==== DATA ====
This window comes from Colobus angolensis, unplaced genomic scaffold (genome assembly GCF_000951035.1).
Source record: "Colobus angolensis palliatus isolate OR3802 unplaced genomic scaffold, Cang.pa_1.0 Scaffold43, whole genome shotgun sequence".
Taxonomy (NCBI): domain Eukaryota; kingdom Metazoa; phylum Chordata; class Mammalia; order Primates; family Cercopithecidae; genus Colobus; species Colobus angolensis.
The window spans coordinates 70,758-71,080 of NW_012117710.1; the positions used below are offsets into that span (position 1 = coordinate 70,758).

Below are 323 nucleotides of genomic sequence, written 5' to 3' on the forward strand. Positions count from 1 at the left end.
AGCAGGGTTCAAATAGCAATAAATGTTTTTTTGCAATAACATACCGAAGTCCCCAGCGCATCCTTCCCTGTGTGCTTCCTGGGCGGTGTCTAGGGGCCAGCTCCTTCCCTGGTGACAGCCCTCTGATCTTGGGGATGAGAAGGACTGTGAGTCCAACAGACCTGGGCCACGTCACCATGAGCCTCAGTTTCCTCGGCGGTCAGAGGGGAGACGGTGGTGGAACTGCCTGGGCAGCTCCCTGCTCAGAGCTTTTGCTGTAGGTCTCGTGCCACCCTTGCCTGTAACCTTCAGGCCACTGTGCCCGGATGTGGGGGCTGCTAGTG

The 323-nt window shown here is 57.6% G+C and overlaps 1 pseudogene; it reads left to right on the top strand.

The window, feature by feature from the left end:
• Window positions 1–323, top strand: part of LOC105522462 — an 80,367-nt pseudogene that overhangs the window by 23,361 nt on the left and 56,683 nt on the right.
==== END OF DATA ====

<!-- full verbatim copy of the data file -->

This window comes from Colobus angolensis, unplaced genomic scaffold (genome assembly GCF_000951035.1).
Source record: "Colobus angolensis palliatus isolate OR3802 unplaced genomic scaffold, Cang.pa_1.0 Scaffold43, whole genome shotgun sequence".
Taxonomy (NCBI): domain Eukaryota; kingdom Metazoa; phylum Chordata; class Mammalia; order Primates; family Cercopithecidae; genus Colobus; species Colobus angolensis.
The window spans coordinates 70,758-71,080 of NW_012117710.1; the positions used below are offsets into that span (position 1 = coordinate 70,758).

Below are 323 nucleotides of genomic sequence, written 5' to 3' on the forward strand. Positions count from 1 at the left end.
AGCAGGGTTCAAATAGCAATAAATGTTTTTTTGCAATAACATACCGAAGTCCCCAGCGCATCCTTCCCTGTGTGCTTCCTGGGCGGTGTCTAGGGGCCAGCTCCTTCCCTGGTGACAGCCCTCTGATCTTGGGGATGAGAAGGACTGTGAGTCCAACAGACCTGGGCCACGTCACCATGAGCCTCAGTTTCCTCGGCGGTCAGAGGGGAGACGGTGGTGGAACTGCCTGGGCAGCTCCCTGCTCAGAGCTTTTGCTGTAGGTCTCGTGCCACCCTTGCCTGTAACCTTCAGGCCACTGTGCCCGGATGTGGGGGCTGCTAGTG

The 323-nt window shown here is 57.6% G+C and overlaps 1 pseudogene; it reads left to right on the top strand.

The window, feature by feature from the left end:
• Window positions 1–323, top strand: part of LOC105522462 — an 80,367-nt pseudogene that overhangs the window by 23,361 nt on the left and 56,683 nt on the right.